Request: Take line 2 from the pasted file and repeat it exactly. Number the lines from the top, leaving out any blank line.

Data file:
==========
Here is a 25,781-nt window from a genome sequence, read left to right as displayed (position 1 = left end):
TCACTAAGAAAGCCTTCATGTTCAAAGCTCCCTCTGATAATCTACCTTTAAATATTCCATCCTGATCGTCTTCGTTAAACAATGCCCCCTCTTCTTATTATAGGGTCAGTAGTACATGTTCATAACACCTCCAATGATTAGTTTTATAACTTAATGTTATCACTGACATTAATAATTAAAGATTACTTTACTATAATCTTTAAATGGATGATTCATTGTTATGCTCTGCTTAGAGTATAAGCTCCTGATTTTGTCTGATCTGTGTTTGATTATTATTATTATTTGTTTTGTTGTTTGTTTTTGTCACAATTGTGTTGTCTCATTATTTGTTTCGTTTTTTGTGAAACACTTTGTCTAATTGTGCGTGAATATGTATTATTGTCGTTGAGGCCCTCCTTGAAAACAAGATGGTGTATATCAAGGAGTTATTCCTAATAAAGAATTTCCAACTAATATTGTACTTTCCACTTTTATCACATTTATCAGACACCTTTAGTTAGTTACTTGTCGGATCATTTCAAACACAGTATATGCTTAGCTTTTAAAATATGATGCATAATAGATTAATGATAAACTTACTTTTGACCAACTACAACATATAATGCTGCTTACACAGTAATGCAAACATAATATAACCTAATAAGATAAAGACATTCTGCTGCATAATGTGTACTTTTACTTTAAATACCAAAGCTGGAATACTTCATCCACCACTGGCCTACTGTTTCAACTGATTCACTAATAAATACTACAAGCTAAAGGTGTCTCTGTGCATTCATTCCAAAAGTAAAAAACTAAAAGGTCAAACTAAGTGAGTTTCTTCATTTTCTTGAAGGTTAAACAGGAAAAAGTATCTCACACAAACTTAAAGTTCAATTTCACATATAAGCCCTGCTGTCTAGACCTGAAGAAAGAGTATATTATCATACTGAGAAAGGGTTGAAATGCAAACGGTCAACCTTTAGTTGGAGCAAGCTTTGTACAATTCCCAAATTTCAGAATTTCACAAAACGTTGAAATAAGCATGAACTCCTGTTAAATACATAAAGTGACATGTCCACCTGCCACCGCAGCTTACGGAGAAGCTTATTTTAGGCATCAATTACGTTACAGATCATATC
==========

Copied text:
TCACTAAGAAAGCCTTCATGTTCAAAGCTCCCTCTGATAATCTACCTTTAAATATTCCATCCTGATCGTCTTCGTTAAACAATGCCCCCTCTTCTTATTATAGGGTCAGTAGTACATGTTCATAACACCTCCAATGATTAGTTTTATAACTTAATGTTATCACTGACATTAATAATTAAAGATTACTTTACTATAATCTTTAAATGGATGATTCATTGTTATGCTCTGCTTAGAGTATAAGCTCCTGATTTTGTCTGATCTGTGTTTGATTATTATTATTATTTGTTTTGTTGTTTGTTTTTGTCACAATTGTGTTGTCTCATTATTTGTTTCGTTTTTTGTGAAACACTTTGTCTAATTGTGCGTGAATATGTATTATTGTCGTTGAGGCCCTCCTTGAAAACAAGATGGTGTATATCAAGGAGTTATTCCTAATAAAGAATTTCCAACTAATATTGTACTTTCCACTTTTATCACATTTATCAGACACCTTTAGTTAGTTACTTGTCGGATCATTTCAAACACAGTATATGCTTAGCTTTTAAAATATGATGCATAATAGATTAATGATAAACTTACTTTTGACCAACTACAACATATAATGCTGCTTACACAGTAATGCAAACATAATATAACCTAATAAGATAAAGACATTCTGCTGCATAATGTGTACTTTTACTTTAAATACCAAAGCTGGAATACTTCATCCACCACTGGCCTACTGTTTCAACTGATTCACTAATAAATACTACAAGCTAAAGGTGTCTCTGTGCATTCATTCCAAAAGTAAAAAACTAAAAGGTCAAACTAAGTGAGTTTCTTCATTTTCTTGAAGGTTAAACAGGAAAAAGTATCTCACACAAACTTAAAGTTCAATTTCACATATAAGCCCTGCTGTCTAGACCTGAAGAAAGAGTATATTATCATACTGAGAAAGGGTTGAAATGCAAACGGTCAACCTTTAGTTGGAGCAAGCTTTGTACAATTCCCAAATTTCAGAATTTCACAAAACGTTGAAATAAGCATGAACTCCTGTTAAATACATAAAGTGACATGTCCACCTGCCACCGCAGCTTACGGAGAAGCTTATTTTAGGCATCAATTACGTTACAGATCATATC